Donald Trump mulls super PAC. What's next – VP?
You knew this was coming: Trump in an interview said that he should be Mitt Romney’s choice as a running mate. He was kidding. We think.
Mogul/reality-show host Donald Trump is thinking of starting his own super PAC. That’s what he told the conservative media organization Newsmax, anyway. In a lengthy interview with former Congressman John LeBoutillier, Mr. Trump – a Mitt Romney supporter – said that some unnamed people have approached him about starting such an independent political funding organization and that he might do just that.Skip to next paragraph
Peter Grier is The Christian Science Monitor's Washington editor. In this capacity, he helps direct coverage for the paper on most news events in the nation's capital.
How did John Boehner's opponent get his campaign ad to go viral? Humor. (+video)
GOP wants 'kissing congressman' Vance McAllister out. Is he toast?
Stephen Colbert replaces David Letterman: How political will 'Late Show' be? (+video)
Maine Sen. Angus King says he might flip to GOP. Would they take him? (+video)
'Kissing congressman' won't ask for FBI probe of video leak. Wise move? (+video)
Subscribe Today to the Monitor
Why? Partly because he thinks the quality of some pro-Romney ads is not high.
“There was a recent [anti-Obama] commercial done where they made him look like a superhero. I’m saying, who made this commercial? I thought it was one of the worst commercials I’ve ever seen,” Trump told Newsmax.
Trump also said he “would certainly consider it” if asked to give the keynote speech at the GOP convention in Tampa, Fla., in August. Plus – and you knew this was coming – Trump said that he, The Donald, should be Romney’s choice as a running mate.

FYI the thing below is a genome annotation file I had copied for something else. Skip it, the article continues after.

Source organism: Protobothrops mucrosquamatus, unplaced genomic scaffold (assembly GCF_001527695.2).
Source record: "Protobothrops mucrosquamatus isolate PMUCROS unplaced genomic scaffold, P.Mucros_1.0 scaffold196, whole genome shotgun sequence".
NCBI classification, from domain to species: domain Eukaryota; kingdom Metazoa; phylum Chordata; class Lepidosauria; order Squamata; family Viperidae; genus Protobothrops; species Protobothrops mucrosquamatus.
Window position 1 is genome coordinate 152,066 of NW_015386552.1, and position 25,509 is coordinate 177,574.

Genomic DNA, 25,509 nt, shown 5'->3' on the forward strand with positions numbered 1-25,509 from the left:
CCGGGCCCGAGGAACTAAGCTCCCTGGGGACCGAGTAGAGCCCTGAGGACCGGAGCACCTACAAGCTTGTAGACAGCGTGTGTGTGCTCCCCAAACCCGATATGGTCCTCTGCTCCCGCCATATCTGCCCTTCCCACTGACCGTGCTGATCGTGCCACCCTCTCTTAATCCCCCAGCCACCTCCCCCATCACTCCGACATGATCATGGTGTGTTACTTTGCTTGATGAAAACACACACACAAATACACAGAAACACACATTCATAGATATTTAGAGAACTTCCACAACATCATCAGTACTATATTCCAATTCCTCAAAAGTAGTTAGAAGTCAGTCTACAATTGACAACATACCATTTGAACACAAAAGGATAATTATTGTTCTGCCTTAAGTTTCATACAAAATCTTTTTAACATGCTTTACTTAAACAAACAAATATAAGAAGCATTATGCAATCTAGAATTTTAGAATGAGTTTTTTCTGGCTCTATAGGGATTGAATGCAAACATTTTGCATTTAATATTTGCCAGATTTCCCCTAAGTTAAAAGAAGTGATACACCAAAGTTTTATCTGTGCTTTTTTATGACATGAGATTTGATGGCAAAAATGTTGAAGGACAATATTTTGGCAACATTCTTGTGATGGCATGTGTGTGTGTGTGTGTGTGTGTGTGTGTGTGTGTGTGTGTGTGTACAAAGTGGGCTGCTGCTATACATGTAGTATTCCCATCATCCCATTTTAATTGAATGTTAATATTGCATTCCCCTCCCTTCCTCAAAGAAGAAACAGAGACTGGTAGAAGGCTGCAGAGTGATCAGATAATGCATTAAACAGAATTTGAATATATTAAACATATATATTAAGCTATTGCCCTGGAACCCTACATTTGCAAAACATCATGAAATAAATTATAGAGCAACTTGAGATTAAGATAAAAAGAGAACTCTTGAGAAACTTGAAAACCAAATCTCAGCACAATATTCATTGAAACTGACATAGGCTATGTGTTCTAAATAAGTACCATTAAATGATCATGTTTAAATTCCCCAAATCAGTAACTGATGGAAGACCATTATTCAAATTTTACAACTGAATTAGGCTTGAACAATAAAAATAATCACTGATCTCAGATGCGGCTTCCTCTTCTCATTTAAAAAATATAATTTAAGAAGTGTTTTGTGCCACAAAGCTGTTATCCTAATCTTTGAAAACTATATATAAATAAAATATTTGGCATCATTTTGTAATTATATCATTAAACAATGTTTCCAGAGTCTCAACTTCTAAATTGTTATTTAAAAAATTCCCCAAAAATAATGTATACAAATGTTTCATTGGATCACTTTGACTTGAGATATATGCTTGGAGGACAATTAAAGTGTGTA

He was kidding. We think. Asked about the VP slot, he ticked off Sen. Marco Rubio of Florida and some other names and then said, “Probably the best choice of all would be Donald Trump.”
Newsmax noted that he was smiling as he said it.
Anyway, we’re more than glad that Trump is mulling a return to more active involvement in the 2012 campaign. The political world has been duller since he pulled back. Also more coherent, but that’s another story.
That said, here’s our prediction as to how this particular arc in Trump’s storied career will play out:
1. Trump forms a super political-action committee and then holds a naming contest. He specifies that all entries must contain the word “stupendous” and cannot be written on computers made in China, because, in his (actual) words, “they think we're stupid.”
2. Trump’s “Stupendous Priorities for American Glory” super PAC gets in an ad war with Stephen Colbert’s “Americans for a Better Tomorrow, Tomorrow” super PAC. Trump agrees to appear on Mr. Colbert’s show and settle the matter via a trivia contest about the Founding Fathers. Ratings rise for Colbert and Trump’s “Celebrity Apprentice,” which was the point of the whole feud anyway.
3. Trump continues to mention himself as the best choice for VP, with less apparent irony as the campaign goes on. He agrees with a number of interviewers that he would be the best possible secretary of State/Treasury/Defense/Agriculture/Education/Health and Human Services and so forth, but he says he’s making too much money to leave the private sector.
4. Trump’s continued assertion that Barack Obama was born in Kenya and, as a youth, was a pothead who did not really deserve to get into either Columbia or Harvard becomes a distraction for the Romney campaign. Tagg Romney is dispensed to get Trump to zip it, but he can’t get past the doorman at Trump Towers.
5. Trump, denied a role in Tampa, says the GOP campaign would be going better if Rep. Michele Bachmann had won.
IN PICTURES: The Donald who would be king